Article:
We all have our strengths and weaknesses. For instance, we recently discovered that none of us can cut our own hair. But one area that we at Skin and Blister can definitely claim expertise in is clinical trials. We all thrive on making the experience of clinical trials positive for both patients and healthcare professionals (HCPs).
Despite our focus on patient engagement, we don't often get the opportunity to feel what it is like to participate in clinical trials. So, when a member of the team was invited to take part in a breast cancer screening study, they jumped at the chance. Finally we’d get a behind the scenes look at a real-life clinical trial, through the eyes of a study participant.
The experience of taking part in the trial was interesting, illuminating, yet sadly a little underwhelming. We had a chat with our patient insider to see what she’d learned.
How did you feel about taking part in a trial?
Really excited! I’d never been on a study before, and I hoped it would give me a much greater understanding of what patients go through on clinical trials. From a nosey point of view, I wanted to see how other trials were being run, and what information patients and HCPs were given.
How did the trial meet your expectations?
The trial was certainly eye-opening, but overall I was left feeling disappointed. This was due to two key areas
The communications weren’t interesting
I found out about the trial when a letter with an appointment time and brochure came through the post. The brochure was just a simple sheet of A4, folded into three. It wasn’t very exciting, and it contained only the most basic information and a website URL. I attended the trial because of my interest in clinical trials, and because it gave me access to early breast cancer screening. But I wouldn’t have been attracted by the communications otherwise.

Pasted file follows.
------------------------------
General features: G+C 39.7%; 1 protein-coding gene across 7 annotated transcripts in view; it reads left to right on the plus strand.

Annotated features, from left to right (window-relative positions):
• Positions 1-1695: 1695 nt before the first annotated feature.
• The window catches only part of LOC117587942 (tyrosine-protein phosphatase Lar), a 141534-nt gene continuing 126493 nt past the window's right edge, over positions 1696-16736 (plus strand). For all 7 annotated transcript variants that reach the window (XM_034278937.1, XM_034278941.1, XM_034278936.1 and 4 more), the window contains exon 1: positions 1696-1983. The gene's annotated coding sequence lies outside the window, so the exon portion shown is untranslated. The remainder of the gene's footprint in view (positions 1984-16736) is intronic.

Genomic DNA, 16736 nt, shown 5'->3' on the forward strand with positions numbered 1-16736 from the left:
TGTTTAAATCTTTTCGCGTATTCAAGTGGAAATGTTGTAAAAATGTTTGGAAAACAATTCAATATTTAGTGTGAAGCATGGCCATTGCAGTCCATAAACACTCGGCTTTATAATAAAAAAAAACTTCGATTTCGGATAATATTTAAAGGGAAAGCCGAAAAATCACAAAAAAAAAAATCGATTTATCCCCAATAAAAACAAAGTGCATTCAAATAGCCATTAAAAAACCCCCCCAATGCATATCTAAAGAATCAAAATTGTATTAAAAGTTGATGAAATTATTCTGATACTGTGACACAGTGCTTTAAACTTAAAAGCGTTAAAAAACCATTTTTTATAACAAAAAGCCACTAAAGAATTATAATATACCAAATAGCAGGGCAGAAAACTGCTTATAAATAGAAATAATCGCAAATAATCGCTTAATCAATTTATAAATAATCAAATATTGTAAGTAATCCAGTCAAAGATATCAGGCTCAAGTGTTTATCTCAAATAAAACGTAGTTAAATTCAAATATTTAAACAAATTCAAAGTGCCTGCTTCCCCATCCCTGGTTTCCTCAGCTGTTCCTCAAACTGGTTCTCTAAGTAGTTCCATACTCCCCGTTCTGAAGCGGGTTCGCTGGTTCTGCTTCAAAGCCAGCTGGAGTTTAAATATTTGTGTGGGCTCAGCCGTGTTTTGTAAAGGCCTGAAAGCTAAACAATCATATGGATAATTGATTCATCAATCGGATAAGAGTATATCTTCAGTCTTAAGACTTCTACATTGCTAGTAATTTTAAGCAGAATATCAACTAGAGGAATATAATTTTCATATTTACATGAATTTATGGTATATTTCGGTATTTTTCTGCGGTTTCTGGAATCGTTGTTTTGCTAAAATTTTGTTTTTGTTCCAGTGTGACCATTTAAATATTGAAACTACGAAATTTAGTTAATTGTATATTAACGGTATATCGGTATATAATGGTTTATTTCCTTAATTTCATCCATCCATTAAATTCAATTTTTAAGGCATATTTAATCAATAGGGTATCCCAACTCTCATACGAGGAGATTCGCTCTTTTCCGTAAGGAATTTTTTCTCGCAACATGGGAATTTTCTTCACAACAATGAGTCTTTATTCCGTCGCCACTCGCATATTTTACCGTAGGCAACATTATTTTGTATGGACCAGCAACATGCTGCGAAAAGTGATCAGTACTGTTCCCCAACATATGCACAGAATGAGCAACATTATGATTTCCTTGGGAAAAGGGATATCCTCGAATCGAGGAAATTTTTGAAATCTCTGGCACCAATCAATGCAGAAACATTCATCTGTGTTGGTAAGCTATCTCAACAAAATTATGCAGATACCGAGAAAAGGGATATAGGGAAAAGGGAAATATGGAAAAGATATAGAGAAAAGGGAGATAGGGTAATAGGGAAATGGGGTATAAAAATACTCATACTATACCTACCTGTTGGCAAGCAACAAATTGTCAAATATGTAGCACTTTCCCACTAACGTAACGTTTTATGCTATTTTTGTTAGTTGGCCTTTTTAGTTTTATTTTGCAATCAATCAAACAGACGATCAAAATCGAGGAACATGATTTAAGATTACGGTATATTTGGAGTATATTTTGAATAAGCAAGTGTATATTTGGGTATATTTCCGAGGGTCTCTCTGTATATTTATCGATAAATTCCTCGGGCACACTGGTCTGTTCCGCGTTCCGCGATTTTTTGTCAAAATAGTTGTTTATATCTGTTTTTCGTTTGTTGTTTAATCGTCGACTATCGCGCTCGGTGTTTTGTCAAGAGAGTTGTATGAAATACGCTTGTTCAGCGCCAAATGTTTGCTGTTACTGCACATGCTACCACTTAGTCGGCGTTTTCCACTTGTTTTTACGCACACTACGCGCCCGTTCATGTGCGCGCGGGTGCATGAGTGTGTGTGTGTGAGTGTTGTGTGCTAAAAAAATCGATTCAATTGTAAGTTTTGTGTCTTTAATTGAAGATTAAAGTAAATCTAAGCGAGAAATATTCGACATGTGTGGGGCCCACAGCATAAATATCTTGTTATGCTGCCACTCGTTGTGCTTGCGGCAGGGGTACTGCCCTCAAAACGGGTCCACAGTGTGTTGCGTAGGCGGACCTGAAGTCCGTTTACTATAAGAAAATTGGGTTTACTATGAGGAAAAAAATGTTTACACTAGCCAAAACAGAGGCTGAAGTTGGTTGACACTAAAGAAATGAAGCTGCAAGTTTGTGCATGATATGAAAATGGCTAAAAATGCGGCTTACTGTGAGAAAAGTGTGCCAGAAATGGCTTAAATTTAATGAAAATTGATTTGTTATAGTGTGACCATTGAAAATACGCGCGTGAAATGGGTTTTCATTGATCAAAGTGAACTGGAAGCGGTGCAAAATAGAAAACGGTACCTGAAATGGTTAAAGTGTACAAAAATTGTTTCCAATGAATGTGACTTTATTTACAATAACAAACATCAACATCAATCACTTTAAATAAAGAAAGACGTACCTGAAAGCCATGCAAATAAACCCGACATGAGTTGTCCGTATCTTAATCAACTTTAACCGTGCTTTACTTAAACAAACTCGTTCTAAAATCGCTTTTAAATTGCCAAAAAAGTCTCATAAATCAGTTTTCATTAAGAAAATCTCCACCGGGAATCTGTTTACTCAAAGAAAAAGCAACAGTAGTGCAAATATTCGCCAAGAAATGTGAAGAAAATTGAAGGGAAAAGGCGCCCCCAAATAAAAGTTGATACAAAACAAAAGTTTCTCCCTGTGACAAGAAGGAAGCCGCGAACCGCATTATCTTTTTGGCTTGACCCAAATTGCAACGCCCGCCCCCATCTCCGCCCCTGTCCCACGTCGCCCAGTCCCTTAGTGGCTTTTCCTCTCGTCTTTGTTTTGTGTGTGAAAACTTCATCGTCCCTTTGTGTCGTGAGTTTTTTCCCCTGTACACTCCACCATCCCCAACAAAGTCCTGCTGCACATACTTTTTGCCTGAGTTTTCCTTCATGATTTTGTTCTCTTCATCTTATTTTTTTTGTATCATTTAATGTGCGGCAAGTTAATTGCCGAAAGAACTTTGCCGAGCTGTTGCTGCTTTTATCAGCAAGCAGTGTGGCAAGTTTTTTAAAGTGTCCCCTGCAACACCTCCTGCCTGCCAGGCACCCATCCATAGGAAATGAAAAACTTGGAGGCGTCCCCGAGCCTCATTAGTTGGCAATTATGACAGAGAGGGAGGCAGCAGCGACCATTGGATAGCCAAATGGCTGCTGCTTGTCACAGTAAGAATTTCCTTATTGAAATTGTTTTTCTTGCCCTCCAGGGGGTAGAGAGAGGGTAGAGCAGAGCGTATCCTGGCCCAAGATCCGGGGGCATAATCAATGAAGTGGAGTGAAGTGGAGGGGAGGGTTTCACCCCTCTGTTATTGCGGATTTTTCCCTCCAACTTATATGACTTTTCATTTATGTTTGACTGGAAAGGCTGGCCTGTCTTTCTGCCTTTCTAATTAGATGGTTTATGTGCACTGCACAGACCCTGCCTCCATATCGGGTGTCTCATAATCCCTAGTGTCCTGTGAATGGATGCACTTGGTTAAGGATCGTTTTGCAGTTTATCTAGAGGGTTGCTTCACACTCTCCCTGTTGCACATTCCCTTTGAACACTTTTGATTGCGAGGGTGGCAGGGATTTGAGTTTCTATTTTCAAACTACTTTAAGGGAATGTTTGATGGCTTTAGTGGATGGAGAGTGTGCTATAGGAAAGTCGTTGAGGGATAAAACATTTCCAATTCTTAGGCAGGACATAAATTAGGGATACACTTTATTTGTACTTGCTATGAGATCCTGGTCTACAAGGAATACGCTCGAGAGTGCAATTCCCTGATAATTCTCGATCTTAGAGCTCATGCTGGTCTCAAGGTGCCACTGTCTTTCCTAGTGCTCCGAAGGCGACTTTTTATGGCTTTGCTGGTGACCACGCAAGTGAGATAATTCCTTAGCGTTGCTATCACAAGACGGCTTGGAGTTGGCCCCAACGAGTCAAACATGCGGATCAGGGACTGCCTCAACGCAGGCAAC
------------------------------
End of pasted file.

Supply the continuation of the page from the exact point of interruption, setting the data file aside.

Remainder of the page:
It really emphasised to me the importance of making your communications appealing if you want to attract and retain participants. Especially if your study will be challenging to recruit for.
The onboard site teams weren’t well informed
When I attended my first patient visit, I sat with a nurse for no more than 5 minutes (even though I had loads of questions) before I went in for the screening. She didn’t have much knowledge of the trial itself, or what the next steps would be. I wasn’t told why joining the trial was important, beyond it being a health check for me - and I had no feeling that I was part of a wider community, or making a broader scientific impact.
The HCPs on this study clearly needed more information, both to get them excited about it and to fully inform the participants. If your site staff are excited about the trial, then chances are, your participants will be too.
How did taking part in the trial make you feel?
To be honest, I was left feeling deflated. I was so excited to experience the other side of clinical trials, but my experience of this study was quite a sad one, really. As a busy person who had given up my time to take part in the study, I wanted to feel appreciated. I would also have liked to know what the study was for, and what the impact of it would be. Although my primary motivation for taking part in the study was to access early breast cancer screening, I would have been fascinated to know how the trial fit into the bigger picture. There hasn’t been a follow up to give me any more information, and it’s left things in limbo for me.
I’d definitely take part in another study (because I’m a clinical trials nerd), but I feel like more than a few people would be put off the idea after the experience I had.
What have you learned from taking part?
Although this experience acts as more of a ‘what not to do’, it’s helped validate a lot of what we already do at Skin and Blister. We always put the patient and the HCPs running the trial at the heart of all of our communications. Having informed study site staff, and engaged participants who will want to see the trial through to the end, makes a massive difference to success. And ultimately, we want people to feel happy to have completed a trial, rather than deflated. Whether people are participating to access treatment, or to contribute towards treating others like them in the future, it is so important to make every patient feel cherished, appreciated and part of something bigger.
We’ll definitely jump at the chance to take part in more clinical trials, but in the meantime we will continue to put the care into every patient and HCP communication. 100% of Skin and Blister’s clients would recommend us to their colleagues and connections. If you’d like to ensure that every patient experience is a positive one, get in touch here firstname.lastname@example.org.